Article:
A Tarzana, Calif.-based independent label has filed an antitrust suit against Sony BMG Music Entertainment, alleging that the major label’s radio promotion activities are anticompetitive.
In its action, TSR Records — which has released a variety of pop, dance, flamenco and jazz records, largely in the 12-inch disco single format — uses information revealed in documents issued by New York State Attorney General Eliot Spitzer’s office in July as evidence of widespread payola activities on the part of Sony BMG.
TSR lodged its suit, which alleges violation of federal and state antitrust statutes and conspiracy to interfere with prospective economic advantage, on Tuesday in U.S. District Court for the Central District of California in L.A. The action seeks damages in an amount to be determined at trial.
In July, Sony BMG — whose promotion abuses were damningly depicted in documents issued by Spitzer — agreed to broadly modify its promotion practices and pay a $10 million fine as part of a settlement with the attorney general (HR 7/26). Two Clear Channel Communications programrs were fired this month following an internal investigation by the radio chain (HR 10/13).
According to its action, TSR — whose CEO Tom Hayden is a former radio promotion man — has been in business for 25 years and “has had numerous songs and artists that were very big sellers or were high-ranking on non-radio charts, such as dance charts or new age charts.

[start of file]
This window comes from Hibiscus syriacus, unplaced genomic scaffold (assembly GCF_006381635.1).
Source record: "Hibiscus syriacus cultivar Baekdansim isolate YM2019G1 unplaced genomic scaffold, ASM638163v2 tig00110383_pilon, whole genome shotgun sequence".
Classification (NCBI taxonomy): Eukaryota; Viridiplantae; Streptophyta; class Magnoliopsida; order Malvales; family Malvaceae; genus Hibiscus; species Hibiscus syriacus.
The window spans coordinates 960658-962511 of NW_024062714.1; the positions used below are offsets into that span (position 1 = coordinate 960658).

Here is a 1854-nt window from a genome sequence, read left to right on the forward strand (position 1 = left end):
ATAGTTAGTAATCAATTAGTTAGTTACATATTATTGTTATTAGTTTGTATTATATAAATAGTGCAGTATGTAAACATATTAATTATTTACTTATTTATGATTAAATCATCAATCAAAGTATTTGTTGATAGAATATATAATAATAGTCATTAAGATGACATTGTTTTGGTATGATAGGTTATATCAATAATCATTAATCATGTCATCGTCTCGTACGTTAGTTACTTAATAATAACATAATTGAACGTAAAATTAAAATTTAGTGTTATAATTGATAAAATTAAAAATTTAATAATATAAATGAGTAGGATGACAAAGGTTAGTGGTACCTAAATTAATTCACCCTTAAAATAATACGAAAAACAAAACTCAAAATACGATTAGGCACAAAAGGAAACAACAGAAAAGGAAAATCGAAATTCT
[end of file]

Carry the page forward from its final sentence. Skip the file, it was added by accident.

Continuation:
“However,” the suit continues, “TSR’s sound recordings could not ‘break out’ into the mainstream because of the interference by (Sony BMG) and their stranglehold on radio station air time and play lists … .”
TSR alleges that “there are thousands of independent record labels and artists whose music has been systematically excluded from radio station air time and playlists as a direct result of (Sony BMG’s) anticompetitive activities.”
Noting Sony BMG’s settlement with Spitzer — the first such agreement to be reached as a result of the attorney general’s yearlong investigation of the record business — TSR claims that the major “has a history of providing radio stations with a variety of benefits to unlawfully obtain airplay and boost the chart position of its songs.”
TSR’s litany of Sony BMG’s alleged abuses employs wording virtually identical to that employed by Spitzer’s office in its July “assurance of discontinuance” agreement with Sony BMG. The label accuses the major of issuing outright bribes to radio programrs; paying stations to cover operational expenses; utilizing indie promoters as conduits for illegal radio payments; and paying for “spin programs” under the guise of advertising.
Sony BMG’s alleged payola activities have “permanently disrupted” TSR’s relationship with radio stations, according to the suit.
A Sony BMG spokesman said the company does not comment on pending litigation.